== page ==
What makes focus groups so unreliable?

If you’re new to market research, we wouldn’t recommend starting with focus groups. Doing it right is expensive , and if you cut corners, your research could fall victim to all kinds of errors. Dominance bias (when a forceful participant influences the group) and moderator style bias (when different moderator personalities bring about different results in the same study) are two of the many ways your focus group data could get skewed.

4. Observation: the most powerful

During a customer observation session, someone from the company takes notes while they watch an ideal user engage with their product (or a similar product from a competitor).

What makes observation so clever and powerful?

‘Fly-on-the-wall’ observation is a great alternative to focus groups. It’s not only less expensive, but you’ll see people interact with your product in a natural setting without influencing each other. The only downside is that you can’t get inside their heads, so observation still isn't a recommended replacement for customer surveys and interviews.

The following questions will help you get to know your users on a deeper level when you interview them. They’re general questions, of course, so don’t be afraid to make them your own.

1. Who are you and what do you do?

How you ask this question, and what you want to know, will vary depending on your business model (e.g. business-to-business marketing is usually more focused on someone’s profession than business-to-consumer marketing).

It’s a great question to start with, and it’ll help you understand what’s relevant about your user demographics (age, race, gender, profession, education, etc.), but it’s not the be-all-end-all of market research. The more specific questions come later.

2. What does your day look like?

This question helps you understand your users’ day-to-day life and the challenges they face. It will help you gain empathy for them, and you may stumble across something relevant to their buying habits.

3. Do you ever purchase [product/service type]?

This is a ‘yes or no’ question. A ‘yes’ will lead you to the next question.

4. What problem were you trying to solve or what goal were you trying to achieve?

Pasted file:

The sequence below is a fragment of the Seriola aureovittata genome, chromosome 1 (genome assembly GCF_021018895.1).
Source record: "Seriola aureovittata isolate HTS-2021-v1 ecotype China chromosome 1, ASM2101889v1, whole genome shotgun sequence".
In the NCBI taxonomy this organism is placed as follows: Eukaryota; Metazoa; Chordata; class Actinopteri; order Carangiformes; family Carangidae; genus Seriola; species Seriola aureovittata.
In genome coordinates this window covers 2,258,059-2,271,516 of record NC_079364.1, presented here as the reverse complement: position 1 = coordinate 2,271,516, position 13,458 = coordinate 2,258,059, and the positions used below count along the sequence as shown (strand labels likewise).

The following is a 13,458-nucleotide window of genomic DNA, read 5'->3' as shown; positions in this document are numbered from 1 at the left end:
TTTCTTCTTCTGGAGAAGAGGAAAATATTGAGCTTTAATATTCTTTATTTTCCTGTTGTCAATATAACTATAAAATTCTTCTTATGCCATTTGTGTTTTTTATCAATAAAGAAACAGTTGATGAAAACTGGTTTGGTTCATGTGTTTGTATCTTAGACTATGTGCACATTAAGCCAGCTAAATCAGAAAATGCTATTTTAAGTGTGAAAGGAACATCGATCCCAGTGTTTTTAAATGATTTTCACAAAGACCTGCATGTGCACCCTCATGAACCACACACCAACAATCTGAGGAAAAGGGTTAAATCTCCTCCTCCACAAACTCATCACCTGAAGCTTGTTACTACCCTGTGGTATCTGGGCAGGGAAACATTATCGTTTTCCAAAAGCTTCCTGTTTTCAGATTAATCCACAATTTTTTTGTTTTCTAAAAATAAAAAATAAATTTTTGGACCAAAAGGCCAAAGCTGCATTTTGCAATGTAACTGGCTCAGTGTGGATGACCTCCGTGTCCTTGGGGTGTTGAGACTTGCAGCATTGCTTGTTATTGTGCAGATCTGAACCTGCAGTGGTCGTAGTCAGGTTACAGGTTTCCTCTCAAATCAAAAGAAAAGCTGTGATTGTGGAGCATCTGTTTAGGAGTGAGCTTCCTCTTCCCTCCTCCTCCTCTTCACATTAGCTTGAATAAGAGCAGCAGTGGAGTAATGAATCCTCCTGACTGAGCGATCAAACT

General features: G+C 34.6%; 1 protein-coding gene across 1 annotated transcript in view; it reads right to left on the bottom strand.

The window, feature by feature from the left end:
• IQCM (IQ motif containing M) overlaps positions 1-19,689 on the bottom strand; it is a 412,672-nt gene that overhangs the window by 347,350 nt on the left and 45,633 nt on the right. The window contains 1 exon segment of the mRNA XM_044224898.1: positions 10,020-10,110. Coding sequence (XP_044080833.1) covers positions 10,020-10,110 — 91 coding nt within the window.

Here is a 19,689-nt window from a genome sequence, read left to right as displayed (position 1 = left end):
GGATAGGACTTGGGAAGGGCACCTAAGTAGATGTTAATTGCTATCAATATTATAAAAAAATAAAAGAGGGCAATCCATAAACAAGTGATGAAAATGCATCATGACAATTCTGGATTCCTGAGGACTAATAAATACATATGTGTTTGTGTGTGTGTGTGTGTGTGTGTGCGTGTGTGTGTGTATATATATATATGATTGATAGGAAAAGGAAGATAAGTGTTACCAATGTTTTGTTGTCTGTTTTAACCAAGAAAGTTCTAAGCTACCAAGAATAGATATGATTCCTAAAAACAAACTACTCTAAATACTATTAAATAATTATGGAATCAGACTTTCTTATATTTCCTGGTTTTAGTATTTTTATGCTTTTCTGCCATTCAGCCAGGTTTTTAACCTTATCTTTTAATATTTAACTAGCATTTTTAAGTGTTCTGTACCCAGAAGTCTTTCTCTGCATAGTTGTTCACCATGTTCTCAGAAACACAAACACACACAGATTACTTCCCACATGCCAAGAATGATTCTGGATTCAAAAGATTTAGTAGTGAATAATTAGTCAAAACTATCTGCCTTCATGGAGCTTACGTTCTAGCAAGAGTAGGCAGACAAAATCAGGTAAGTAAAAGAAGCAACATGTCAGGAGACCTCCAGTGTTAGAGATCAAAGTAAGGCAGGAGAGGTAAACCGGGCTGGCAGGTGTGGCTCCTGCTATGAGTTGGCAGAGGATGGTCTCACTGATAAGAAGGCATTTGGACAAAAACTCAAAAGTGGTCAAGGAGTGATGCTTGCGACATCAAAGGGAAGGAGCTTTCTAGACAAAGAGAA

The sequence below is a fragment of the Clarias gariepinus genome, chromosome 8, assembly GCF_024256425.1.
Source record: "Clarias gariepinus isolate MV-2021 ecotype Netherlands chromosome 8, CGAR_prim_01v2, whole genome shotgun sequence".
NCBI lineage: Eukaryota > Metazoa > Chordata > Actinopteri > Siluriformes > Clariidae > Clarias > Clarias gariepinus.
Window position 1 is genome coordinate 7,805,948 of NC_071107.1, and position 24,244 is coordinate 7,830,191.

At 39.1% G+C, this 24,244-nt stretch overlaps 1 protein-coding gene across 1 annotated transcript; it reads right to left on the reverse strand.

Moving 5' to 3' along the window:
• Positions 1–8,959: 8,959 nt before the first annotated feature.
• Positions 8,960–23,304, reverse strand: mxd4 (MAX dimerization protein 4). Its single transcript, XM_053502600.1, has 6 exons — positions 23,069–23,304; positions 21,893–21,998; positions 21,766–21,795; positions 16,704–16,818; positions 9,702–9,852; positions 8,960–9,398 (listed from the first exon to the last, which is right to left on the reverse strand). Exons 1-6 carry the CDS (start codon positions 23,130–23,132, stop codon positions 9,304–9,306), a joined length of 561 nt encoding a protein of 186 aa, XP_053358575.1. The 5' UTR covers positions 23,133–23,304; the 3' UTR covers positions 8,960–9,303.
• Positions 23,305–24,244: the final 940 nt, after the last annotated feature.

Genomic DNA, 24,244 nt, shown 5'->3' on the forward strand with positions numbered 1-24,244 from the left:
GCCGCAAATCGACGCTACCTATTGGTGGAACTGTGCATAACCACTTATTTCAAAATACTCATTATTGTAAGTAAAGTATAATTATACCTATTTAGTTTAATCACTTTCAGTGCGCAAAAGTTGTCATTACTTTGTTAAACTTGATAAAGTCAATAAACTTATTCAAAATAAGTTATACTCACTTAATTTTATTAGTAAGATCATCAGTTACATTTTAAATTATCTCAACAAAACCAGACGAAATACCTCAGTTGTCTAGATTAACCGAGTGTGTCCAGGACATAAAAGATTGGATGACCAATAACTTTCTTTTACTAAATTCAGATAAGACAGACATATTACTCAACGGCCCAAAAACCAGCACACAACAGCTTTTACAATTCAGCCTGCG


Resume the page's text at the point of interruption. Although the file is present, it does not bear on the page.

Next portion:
This question strikes to the core of what someone’s trying to accomplish and why they might be willing to pay for your solution.

5. Take me back to the day when you first decided you needed to solve this kind of problem or achieve this goal.

This is the golden question, and it comes from Adele Revella, Founder and CEO of Buyer Persona Institute . It helps you get in the heads of your users and figure out what they were thinking the day they decided to spend money to solve a problem.

If you take your time with this question, digging deeper where it makes sense, you should be able to answer all the relevant information you need to understand their perspective.

“The only scripted question I want you to ask them is this one: take me back to the day when you first decided that you needed to solve this kind of problem or achieve this kind of a goal. Not to buy my product, that’s not the day. We want to go back to the day that when you thought it was urgent and compelling to go spend money to solve a particular problem or achieve a goal. Just tell me what happened.”

— Adele Revella , Founder/CEO at Buyer Persona Institute

Bonus question: is there anything else you’d like to tell me?

This question isn’t just a nice way to wrap it up—it might just give participants the opportunity they need to tell you something you really need to know.

That’s why Sarah Doody, author of UX Notebook , adds it to the end of her written surveys.

“I always have a last question, which is just open-ended: “Is there anything else you would like to tell me?” And sometimes, that’s where you get four paragraphs of amazing content that you would never have gotten if it was just a Net Promoter Score [survey] or something like that.”

What is the difference between qualitative and quantitative research?

Qualitative research asks questions that can’t be reduced to a number, such as, “What is your job title?” or “What did you like most about your customer service experience?”